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Case summaries for Sept. 15 - Sept. 21, 2023


Each week, The Missouri Bar provides links to all hand downs published online during the past seven days by the Supreme Court of Missouri and the Missouri Court of Appeals. The Missouri Bar has created headings and summaries for each case. Summaries are not part of the opinions of the Court. They have been prepared for the convenience of the reader and should not be quoted or cited.

Appellate | Civil | Criminal | Evidence | Orders of Protection | Post-Conviction | Schools


Incomplete record requires remand 
In an action for removal from Missouri’s sex offender registry, when the pleadings do not resolve the case, an evidentiary hearing is necessary. No transcript of any hearing is in the record, so the Court of Appeals cannot know what evidence was before the circuit court, including documents in appellant’s appendix. Appellate review is impossible, so the Court of Appeals must reverse the judgment, and remand the case for the circuit court to make a complete record.  
J.M.L., Respondent, vs. Missouri State Highway Patrol, et al., Appellant. 
(Overview Summary) 
Missouri Court of Appeals, Eastern District - ED110665

Incomplete record requires remand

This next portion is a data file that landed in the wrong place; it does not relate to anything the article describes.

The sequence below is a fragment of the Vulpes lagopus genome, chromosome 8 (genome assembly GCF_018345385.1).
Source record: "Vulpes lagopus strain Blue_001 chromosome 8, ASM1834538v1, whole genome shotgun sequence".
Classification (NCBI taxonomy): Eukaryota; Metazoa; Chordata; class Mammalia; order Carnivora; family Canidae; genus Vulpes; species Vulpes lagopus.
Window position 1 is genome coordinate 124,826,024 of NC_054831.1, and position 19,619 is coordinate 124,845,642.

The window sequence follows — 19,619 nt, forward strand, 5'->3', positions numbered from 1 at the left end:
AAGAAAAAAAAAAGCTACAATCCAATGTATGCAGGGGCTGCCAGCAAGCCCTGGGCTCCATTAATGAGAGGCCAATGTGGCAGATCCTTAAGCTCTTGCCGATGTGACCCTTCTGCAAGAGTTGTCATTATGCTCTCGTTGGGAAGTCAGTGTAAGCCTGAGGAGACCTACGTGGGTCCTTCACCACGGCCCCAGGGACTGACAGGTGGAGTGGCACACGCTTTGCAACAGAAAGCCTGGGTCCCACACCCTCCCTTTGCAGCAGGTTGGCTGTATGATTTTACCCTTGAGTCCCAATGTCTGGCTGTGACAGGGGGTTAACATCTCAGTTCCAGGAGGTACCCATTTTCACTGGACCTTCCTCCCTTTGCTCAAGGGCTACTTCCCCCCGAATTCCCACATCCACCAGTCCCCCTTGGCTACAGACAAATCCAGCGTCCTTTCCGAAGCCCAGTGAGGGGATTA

United States statutes may require a person to register with Missouri as a sex offender even when Missouri statutes do not. In an action for removal from Missouri’s sex offender registry, when the pleadings do not resolve the case, an evidentiary hearing is necessary. When the record of that hearing is incomplete, and review of the final judgment is impossible, an appellate court must reverse the judgment and remand the case for a complete record.  
J.C.S., Respondent, vs. Missouri State Highway Patrol Criminal Records Repository, Appellant, and Jefferson County Sheriff's Office, Defendant. 
(Overview Summary) 
Missouri Court of Appeals, Eastern District - ED111139

Docket entry insufficient for final judgment 
In a criminal action, statute and rule allow an appeal from a final judgment, which occurs when the circuit court pronounces sentence in the defendant’s presence. Entering a written version of the judgment is a ministerial act, not required for the Court of Appeals’ jurisdiction, but necessary to the legal file for processing the appeal. Rule requires a written judgment and prescribes the judgment’s content, which must include the offense of which the circuit court convicted defendant, and that matter is absent from the circuit court’s docket entry. Appeal held in abeyance while the action is remanded to circuit court for the entry of a final judgment in writing.  
State of Missouri vs. James Eugene Logan 
(Overview Summary) 
Missouri Court of Appeals, Western District - WD85830


Joinder prohibited